Rich Man, Poor Man

Last Tuesday I was going through my morning routine, which usually entails eating breakfast and browsing my local Craigslist classifieds. There was a time when I had Craigslist alerts set up, so I would get an automatic email for specific items, but these days I genuinely enjoy scrolling for the first 30 minutes of my day, picking through the scams to identify any gems.

In 2009, when our business was just starting to grow legs, I made the decision to downsize my life in order to focus 100% of my time, and cash, on it. For some people this might mean fewer vacations or borrowing your friend’s Netflix password. In my case it meant selling my car, and motorcycles, and abandoning my garage.

I grew up having to work on cars outside, in a covered car-port, no walls and no garage. In the winter it was brutal but I still loved every minute of tinkering, regardless of the temperature. When I moved to California, in 2005, my dreams were of a design job, a corner office, and a collection of cool cars. First came the job and then, shortly after, I moved into a place that had a small, but usable, garage. After experiencing the size of garage my money could afford me, my dreams around ‘collecting’ cars seemed more distant. I settled for one car, a used Mustang GT.


Building an engine in the shed circa 1998 while the car was outside in the snow

Fast forward two years, and the business had started to take off. I began to realize that, if I wanted to take a stab at growing something big, I would have to abandon my short-lived, middle-class lifestyle and dive into absolute poverty. I didn’t care about the lack of ski trips, but what I was going to miss was the time I got to spend tinkering on cars. I felt like I had worked hard to get to a place I had always wanted to be, with my own garage. And now I had to give it up for a studio apartment. Bummer. But, in my heart, I thought there might be a chance – if I stopped spending money and time on my hobbies and focused all my attention on my business – that, one day, I’d be able to afford myself a bigger garage, with cooler toys.

That brings us to today. I’m sitting in my underwear, eating yogurt, when I stumble upon this gem. A 1991 Mazda Miata. It hasn’t run since 2003 and has four flat tires. The good news is the seller has it listed for $900, and the hardtop (the roof) alone is worth $1000.  I emailed the person advertizing immediately. If this car checks out I’ll have a different vehicle to drive Monday through Friday, making a total of 5 :) I click ‘send’ and offer of $600. He accepts within a few minutes! Because I don’t have a job anymore, and hardly any plans for the day, I hook up the trailer, jump in the truck, and head over to pick up my prize.


All red Miatas eventually fade to pink given enough sun

After struggling with a friend, for an hour or so, to get the car unburied from the owner’s garage, and having his mom sign over the title to me, we finally have it on the trailer and headed over to my workshop. At the shop more fun was in store. As I’m thinking about how to troubleshoot and get the Miata running, a kid, probably 19 years old, walks past the open door and yells in. ‘Hey, you selling any of these?’ ‘I have always wanted a Miata..’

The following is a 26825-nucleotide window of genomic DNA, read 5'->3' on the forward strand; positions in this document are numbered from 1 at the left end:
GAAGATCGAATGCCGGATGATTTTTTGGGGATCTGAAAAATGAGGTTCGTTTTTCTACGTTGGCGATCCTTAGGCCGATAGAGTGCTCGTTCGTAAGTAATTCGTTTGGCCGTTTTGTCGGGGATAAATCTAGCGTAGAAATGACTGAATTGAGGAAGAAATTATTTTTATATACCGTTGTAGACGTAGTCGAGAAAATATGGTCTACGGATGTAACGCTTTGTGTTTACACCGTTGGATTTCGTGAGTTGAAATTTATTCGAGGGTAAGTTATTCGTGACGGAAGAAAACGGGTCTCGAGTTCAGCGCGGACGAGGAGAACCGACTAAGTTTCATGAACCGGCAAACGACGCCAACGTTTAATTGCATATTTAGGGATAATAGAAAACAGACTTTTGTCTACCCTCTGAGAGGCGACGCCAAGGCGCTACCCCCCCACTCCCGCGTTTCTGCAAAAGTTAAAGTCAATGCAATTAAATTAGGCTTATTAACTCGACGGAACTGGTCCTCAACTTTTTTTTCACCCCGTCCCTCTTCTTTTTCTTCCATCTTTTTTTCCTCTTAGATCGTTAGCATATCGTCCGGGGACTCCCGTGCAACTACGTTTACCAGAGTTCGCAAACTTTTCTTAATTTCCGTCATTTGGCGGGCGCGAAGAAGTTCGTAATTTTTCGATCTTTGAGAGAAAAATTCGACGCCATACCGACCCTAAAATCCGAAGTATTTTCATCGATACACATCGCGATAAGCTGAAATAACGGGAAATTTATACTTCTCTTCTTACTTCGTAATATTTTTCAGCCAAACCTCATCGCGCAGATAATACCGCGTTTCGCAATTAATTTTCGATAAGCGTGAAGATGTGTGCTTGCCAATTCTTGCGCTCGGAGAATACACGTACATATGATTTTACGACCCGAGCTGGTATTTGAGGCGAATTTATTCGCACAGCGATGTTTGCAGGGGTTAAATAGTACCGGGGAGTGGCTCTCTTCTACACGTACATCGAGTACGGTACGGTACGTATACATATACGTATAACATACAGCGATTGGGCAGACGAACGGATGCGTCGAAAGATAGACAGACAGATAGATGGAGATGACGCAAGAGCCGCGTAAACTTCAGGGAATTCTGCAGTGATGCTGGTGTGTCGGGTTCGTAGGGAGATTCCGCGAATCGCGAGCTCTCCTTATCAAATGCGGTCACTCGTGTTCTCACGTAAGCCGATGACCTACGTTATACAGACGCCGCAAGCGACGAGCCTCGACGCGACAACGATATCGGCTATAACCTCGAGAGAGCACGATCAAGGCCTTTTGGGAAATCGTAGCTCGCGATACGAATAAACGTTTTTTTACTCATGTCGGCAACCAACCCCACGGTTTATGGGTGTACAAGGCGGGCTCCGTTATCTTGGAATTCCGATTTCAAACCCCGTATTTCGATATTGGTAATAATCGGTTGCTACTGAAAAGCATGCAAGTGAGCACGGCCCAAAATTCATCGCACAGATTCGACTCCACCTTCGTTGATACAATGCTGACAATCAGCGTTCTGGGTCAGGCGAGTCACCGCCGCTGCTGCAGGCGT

Two hours later I’ve traded him one of my other Miatas, which I bought for $900 (another good deal I found on cragislist)  in exchange for a late model SUV, that I should be able to sell for around $4,000. Later that day a friend, who I had told about my Craigslist Miata, found someone who wants to buy the motor out of the car: he is willing to pay $600. So, on the SUV trade, I’ve made $3,100. I’ll sell the motor from the Miata I bought today for $600, and I’ve still got the body plus a hardtop worth $1,000. It’s Tuesday and go to bed net positive $4,700.


The SUV (Mitsubishi Endeavor). It was sold in less than 48 hours.

In the age of Amazon FBA businesses, and recurring revenue models, it all probably sounds very silly, and a hard way to make a dollar. Especially since I know how to make a lot more money online. But ‘more money’ isn’t always the answer for me lately. Sometimes I want to work with my hands. And, strangely enough, sometimes I want to show up in random people’s garages and spend the morning digging out a $600 Miata.  

img_8998Building an engine this year, in a proper garage!

Adam Carolla has a joke about ‘Rich Man, Poor Man’. The essence of this is: that rich and poor people have a lot in common, despite a disparity in dollars. For example, Rich Man, Poor Man … both have 10 cars in their driveway. Rich Man, Poor Man..spend all day in their bathrobe. Rich Man, Poor Man … take their dog with them everywhere.

The real joke for me, however, cuts too close to the bone to be entirely funny because it misses the mild desperation of being stuck in the middle, not rich and not poor. It describes the time I was working in my design job, spending what little free time I did have in the garage, and still only having a few hundred dollars to my name at the end of the year. I decided last Tuesday that, if I’m ever financially disadvantaged again, I won’t be broke and also and working from 9-5.

If I end up with only $200 in my bank account at the end the year after flipping cars on Craigslist, I will be proud to say that I was pursuing my passion by taking weeks of vacation and spending the majority of my waking hours doing exactly what I had dreamed about.

After all, collecting Miatas is still car collecting…